The rulings on pleadings and evidence assigned as error were not such as to hinder the plaintiff in presenting and proving his case; and the whole evidence shows as a legal conclusion that the plaintiff was without right to recover under either count of the complaint. Consequently it appears that those rulings could not have injured the plaintiff so as to give cause for reversing the judgment.

[McDonald, Exec. v. Harris.]

McDonald, Exec. v. Harris.

Action against the Executor of an Estate for the Value of Medical Services rendered Deceased.

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Evidence; competency of parties as affected by interest.—In an action against the executor of an estate for the value of medical services rendered deceased by plaintiff, the widow of deceased and defendant, who is a son of deceased, are not competent witnesses when called by defendant to prove certain transactions between plaintiff and deceased, and certain statements by deceased. Each of them is a person who has a pecuniary interest in the suit, and comes within the exception provided by statute, (Code, § 1794).-(Austin v. Bean, 101 Ala. 133, so far as it holds to the contrary, overruled).

Same; same.-In an action against the executor of an estate for the value of medical services rendered deceased, the widow of deceased and defendant, who is a son of deceased, are competent witnesses when called by defendant to prove certain declarations of the plaintiff as to the character of deceased's complaint and directions as to his treatment, which were made and given to the witnesses out of the hearing and presence of deceased.

Same; charge.-In an action against the executor of an estate for the value of medical services rendered deceased by plaintiff, the testimony of the widow of deceased regarding declarations made by plaintiff to her as to a guarantee of the cure of deceased is not admissible to show a contract with deceased; but when properly admitted for another purpose, it will not be limited to that purpose in its effect; and a charge is not improper which directs the jury that they shall find for the defendant, if they believe from the evidence that plaintiff agreed with deceased not to charge him for services unless he effected a cure.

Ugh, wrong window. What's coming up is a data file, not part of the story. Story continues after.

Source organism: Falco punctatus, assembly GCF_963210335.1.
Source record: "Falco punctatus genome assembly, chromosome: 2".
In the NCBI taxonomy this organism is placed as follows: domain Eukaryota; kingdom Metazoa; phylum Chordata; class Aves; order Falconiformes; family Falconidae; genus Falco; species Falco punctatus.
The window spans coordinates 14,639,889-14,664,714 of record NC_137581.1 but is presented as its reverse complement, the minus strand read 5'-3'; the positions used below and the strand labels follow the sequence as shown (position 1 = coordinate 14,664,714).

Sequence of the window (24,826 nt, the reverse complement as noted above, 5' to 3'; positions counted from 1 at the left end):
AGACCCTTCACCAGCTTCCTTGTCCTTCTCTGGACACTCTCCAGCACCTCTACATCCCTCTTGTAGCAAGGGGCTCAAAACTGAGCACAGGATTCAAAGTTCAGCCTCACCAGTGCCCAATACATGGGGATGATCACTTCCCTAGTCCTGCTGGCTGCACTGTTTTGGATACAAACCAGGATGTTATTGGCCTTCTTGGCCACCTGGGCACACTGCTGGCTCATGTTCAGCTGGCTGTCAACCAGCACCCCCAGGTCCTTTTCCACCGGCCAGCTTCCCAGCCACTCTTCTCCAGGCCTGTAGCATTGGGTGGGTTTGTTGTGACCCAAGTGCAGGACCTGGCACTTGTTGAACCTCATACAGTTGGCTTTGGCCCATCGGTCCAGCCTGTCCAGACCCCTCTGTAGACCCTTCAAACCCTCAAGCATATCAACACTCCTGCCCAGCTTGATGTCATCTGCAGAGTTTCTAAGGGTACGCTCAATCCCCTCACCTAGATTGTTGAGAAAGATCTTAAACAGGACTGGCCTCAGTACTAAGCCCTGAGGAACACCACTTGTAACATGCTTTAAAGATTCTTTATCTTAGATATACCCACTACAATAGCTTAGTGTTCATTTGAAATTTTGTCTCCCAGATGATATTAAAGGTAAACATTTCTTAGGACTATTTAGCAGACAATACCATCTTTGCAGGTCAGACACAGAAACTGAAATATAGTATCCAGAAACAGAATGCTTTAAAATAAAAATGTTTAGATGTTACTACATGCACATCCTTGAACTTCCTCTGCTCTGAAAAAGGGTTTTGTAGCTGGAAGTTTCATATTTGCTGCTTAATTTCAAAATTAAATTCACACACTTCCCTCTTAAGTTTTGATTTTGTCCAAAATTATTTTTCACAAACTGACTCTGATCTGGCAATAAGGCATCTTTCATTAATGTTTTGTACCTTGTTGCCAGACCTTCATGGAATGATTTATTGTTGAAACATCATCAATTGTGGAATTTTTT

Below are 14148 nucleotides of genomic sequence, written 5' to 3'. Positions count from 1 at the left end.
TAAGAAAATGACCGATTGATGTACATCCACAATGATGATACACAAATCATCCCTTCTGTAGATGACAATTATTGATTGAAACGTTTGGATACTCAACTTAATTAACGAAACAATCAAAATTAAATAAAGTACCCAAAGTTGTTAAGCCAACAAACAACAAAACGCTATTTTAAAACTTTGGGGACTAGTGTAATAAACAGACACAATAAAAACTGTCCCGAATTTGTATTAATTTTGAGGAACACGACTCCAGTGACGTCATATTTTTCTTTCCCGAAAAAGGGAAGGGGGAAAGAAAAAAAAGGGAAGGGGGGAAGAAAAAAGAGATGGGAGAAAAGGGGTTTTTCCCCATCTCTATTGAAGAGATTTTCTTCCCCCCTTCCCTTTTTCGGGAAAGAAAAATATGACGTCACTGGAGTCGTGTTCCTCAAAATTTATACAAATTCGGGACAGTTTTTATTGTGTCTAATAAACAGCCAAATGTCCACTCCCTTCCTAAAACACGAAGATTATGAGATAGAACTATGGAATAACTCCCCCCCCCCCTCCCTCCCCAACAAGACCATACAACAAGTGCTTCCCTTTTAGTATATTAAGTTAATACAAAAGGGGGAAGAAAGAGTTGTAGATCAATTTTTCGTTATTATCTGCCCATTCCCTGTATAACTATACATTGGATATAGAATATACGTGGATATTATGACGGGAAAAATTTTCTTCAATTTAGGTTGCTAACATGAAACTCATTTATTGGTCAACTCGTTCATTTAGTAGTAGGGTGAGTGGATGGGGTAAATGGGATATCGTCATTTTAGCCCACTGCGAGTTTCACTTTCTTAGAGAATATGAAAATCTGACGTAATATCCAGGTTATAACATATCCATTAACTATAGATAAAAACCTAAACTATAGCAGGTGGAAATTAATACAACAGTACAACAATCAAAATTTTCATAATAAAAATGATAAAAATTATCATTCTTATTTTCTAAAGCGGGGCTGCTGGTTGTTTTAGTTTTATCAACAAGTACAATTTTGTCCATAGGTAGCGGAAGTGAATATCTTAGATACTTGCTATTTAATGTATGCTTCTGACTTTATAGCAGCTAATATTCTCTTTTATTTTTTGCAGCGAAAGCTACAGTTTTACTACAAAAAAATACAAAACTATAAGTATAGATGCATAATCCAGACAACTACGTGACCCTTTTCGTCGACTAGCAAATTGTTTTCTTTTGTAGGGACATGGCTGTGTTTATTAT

4. Expert testimony; hypothetical question not supported by the evidence. In an action against the executor of an estate for the value of medical services rendered the deceased, it is error to refuse to sustain an objection to a hypothetical question which supposes a detention of a physician for an

[McDonald, Exec. v. Harris.]

hour or more on various visits, when there is no evidence to show that the physician was detained at any time beyond the ordinary period of a visit.

5. Plea; lack of skill on part of physician.-In an action against the executor of an estate for the value of medical services rendered deceased by plaintiff, a plea that sets up that the services were not renderd in a skillful and competent manner is subject to demurrer. Such plea would require a verdict for the defendant upon proof that plaintiff did not exercise the highest degree of skill in the treatment of deceased, and that he was not in the highest degree competent in his profession, while the law imposes on a physician the duty of exercising only that degree of skill and competency which physicians ordinarily exercise.